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Article   |    
Neurobiology of Schizophrenic Syndromes
Enrique S. Garza-Treviño; Nora D. Volkow; Robert Cancro; Salvador Contreras
Psychiatric Services 1990; doi:
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University of Texas Health Science Center at San Antonio, The Psychiatric Clinical Research Unit, The AudieL. Murphy Memorial Veterans Hospital, 7400 Merton Minter Boulevard, San Antonio, Texas 78284

Medical Department of Brookhaven National Laboratory in Upton, New York

Department of Psychiatry at New York University Medical Center

Texas Tech University Health Science Center at Lubbock

1990 by the American Psychiatric Association

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Abstract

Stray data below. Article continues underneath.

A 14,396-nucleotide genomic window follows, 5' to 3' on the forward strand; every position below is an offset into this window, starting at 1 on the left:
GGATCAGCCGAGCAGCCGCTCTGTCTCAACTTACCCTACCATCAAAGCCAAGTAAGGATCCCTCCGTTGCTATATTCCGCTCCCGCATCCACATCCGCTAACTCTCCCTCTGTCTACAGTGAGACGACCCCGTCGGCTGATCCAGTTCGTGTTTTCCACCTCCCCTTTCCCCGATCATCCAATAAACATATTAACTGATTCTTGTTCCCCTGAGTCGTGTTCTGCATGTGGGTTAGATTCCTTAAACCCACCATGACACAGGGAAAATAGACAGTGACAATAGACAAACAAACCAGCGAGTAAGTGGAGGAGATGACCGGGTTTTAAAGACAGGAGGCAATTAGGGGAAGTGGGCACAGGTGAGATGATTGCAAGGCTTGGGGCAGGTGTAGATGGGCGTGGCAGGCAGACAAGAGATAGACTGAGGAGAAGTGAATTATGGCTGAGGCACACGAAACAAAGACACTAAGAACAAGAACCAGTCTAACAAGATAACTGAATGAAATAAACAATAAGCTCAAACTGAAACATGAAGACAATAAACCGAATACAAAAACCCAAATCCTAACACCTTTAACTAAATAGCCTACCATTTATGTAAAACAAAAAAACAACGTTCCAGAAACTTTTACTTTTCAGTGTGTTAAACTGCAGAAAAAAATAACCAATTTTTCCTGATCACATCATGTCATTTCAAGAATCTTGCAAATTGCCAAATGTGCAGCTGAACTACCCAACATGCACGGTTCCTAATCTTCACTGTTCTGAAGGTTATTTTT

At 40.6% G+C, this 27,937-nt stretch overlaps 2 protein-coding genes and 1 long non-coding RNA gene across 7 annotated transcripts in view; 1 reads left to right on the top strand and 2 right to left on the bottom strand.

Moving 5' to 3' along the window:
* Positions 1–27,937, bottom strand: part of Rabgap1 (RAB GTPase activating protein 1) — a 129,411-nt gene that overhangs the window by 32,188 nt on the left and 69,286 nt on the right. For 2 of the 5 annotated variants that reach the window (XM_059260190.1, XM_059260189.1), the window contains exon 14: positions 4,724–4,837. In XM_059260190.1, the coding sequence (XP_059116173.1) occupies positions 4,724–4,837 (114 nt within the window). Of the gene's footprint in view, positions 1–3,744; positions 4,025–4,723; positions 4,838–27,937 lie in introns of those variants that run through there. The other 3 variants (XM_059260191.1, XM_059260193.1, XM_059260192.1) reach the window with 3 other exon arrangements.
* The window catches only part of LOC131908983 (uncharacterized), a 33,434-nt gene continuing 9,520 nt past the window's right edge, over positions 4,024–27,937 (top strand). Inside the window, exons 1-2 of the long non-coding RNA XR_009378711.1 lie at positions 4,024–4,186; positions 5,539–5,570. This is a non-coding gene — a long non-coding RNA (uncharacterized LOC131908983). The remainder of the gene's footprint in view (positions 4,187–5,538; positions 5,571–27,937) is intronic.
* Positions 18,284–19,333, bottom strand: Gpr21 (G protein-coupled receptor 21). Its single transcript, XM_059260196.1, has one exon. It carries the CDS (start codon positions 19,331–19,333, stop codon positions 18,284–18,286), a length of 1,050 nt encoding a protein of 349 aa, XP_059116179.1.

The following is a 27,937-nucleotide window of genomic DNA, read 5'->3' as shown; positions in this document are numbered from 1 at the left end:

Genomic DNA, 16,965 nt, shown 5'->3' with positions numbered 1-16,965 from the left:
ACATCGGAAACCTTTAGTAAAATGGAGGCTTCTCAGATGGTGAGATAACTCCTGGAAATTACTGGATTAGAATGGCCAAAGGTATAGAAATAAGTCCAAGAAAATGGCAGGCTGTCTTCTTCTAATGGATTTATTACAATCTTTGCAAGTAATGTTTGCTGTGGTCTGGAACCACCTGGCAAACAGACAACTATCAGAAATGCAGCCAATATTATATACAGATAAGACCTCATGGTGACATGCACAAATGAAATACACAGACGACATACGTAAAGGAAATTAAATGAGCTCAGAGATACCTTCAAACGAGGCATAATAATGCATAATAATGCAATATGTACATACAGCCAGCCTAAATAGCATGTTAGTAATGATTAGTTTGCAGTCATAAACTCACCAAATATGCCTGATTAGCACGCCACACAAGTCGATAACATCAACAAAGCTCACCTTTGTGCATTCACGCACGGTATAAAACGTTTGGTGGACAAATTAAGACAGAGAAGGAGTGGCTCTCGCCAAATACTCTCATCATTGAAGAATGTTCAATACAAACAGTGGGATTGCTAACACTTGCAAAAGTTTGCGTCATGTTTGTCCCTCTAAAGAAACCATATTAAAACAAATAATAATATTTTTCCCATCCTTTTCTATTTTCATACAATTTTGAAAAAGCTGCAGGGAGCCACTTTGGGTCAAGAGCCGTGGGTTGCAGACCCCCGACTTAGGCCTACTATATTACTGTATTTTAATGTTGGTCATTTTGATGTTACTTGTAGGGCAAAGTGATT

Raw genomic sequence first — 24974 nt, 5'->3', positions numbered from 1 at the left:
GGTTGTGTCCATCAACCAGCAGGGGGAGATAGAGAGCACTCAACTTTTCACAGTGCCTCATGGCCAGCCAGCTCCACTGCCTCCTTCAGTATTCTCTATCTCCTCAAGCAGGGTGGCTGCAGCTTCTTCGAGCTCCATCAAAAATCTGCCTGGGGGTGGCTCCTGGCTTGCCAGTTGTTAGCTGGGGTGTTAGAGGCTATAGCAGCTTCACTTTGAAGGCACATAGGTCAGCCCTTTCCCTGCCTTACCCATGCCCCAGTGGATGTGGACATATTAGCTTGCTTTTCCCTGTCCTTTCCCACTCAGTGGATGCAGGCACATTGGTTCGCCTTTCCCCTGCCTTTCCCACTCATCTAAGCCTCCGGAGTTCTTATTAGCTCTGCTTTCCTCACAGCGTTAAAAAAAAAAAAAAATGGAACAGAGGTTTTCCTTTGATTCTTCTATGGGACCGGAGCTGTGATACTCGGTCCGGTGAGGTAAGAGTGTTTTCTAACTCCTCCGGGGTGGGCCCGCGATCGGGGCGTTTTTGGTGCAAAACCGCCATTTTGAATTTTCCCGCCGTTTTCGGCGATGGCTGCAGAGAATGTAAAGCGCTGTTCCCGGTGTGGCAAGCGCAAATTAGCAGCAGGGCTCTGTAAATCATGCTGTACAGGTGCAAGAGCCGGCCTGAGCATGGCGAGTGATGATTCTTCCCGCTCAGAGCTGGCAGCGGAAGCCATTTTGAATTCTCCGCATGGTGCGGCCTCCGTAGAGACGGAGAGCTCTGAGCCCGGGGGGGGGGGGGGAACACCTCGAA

The development of imaging technologies for investigating the living human brain has expanded knowledge about schizophrenia and is providing dues about biological factors associated with the disorder. Drawing on these and other developments in the last two decades, the authors review selected structural, functional, neurochemical, immunological, and infectious factors associated with the schizophrenic syndrome. Many of the biological alterations reported have also been found in other psychiatric, neurological, and medical conditions; therefore, the findings have little specificity for schizophrenia and in fact support the heterogeneity of the disorder. Compilation of this review was supported in part by the U.S. Department of Energy under contract DE-Ac02 76H00016, as part of PET studies of schizophrenia. The authors thank Charles L. Bowden, M.D., chief of the division of biological psychiatry at the University of Texas Health Science Center at San Antonio, for his useful suggestions on the manuscript.

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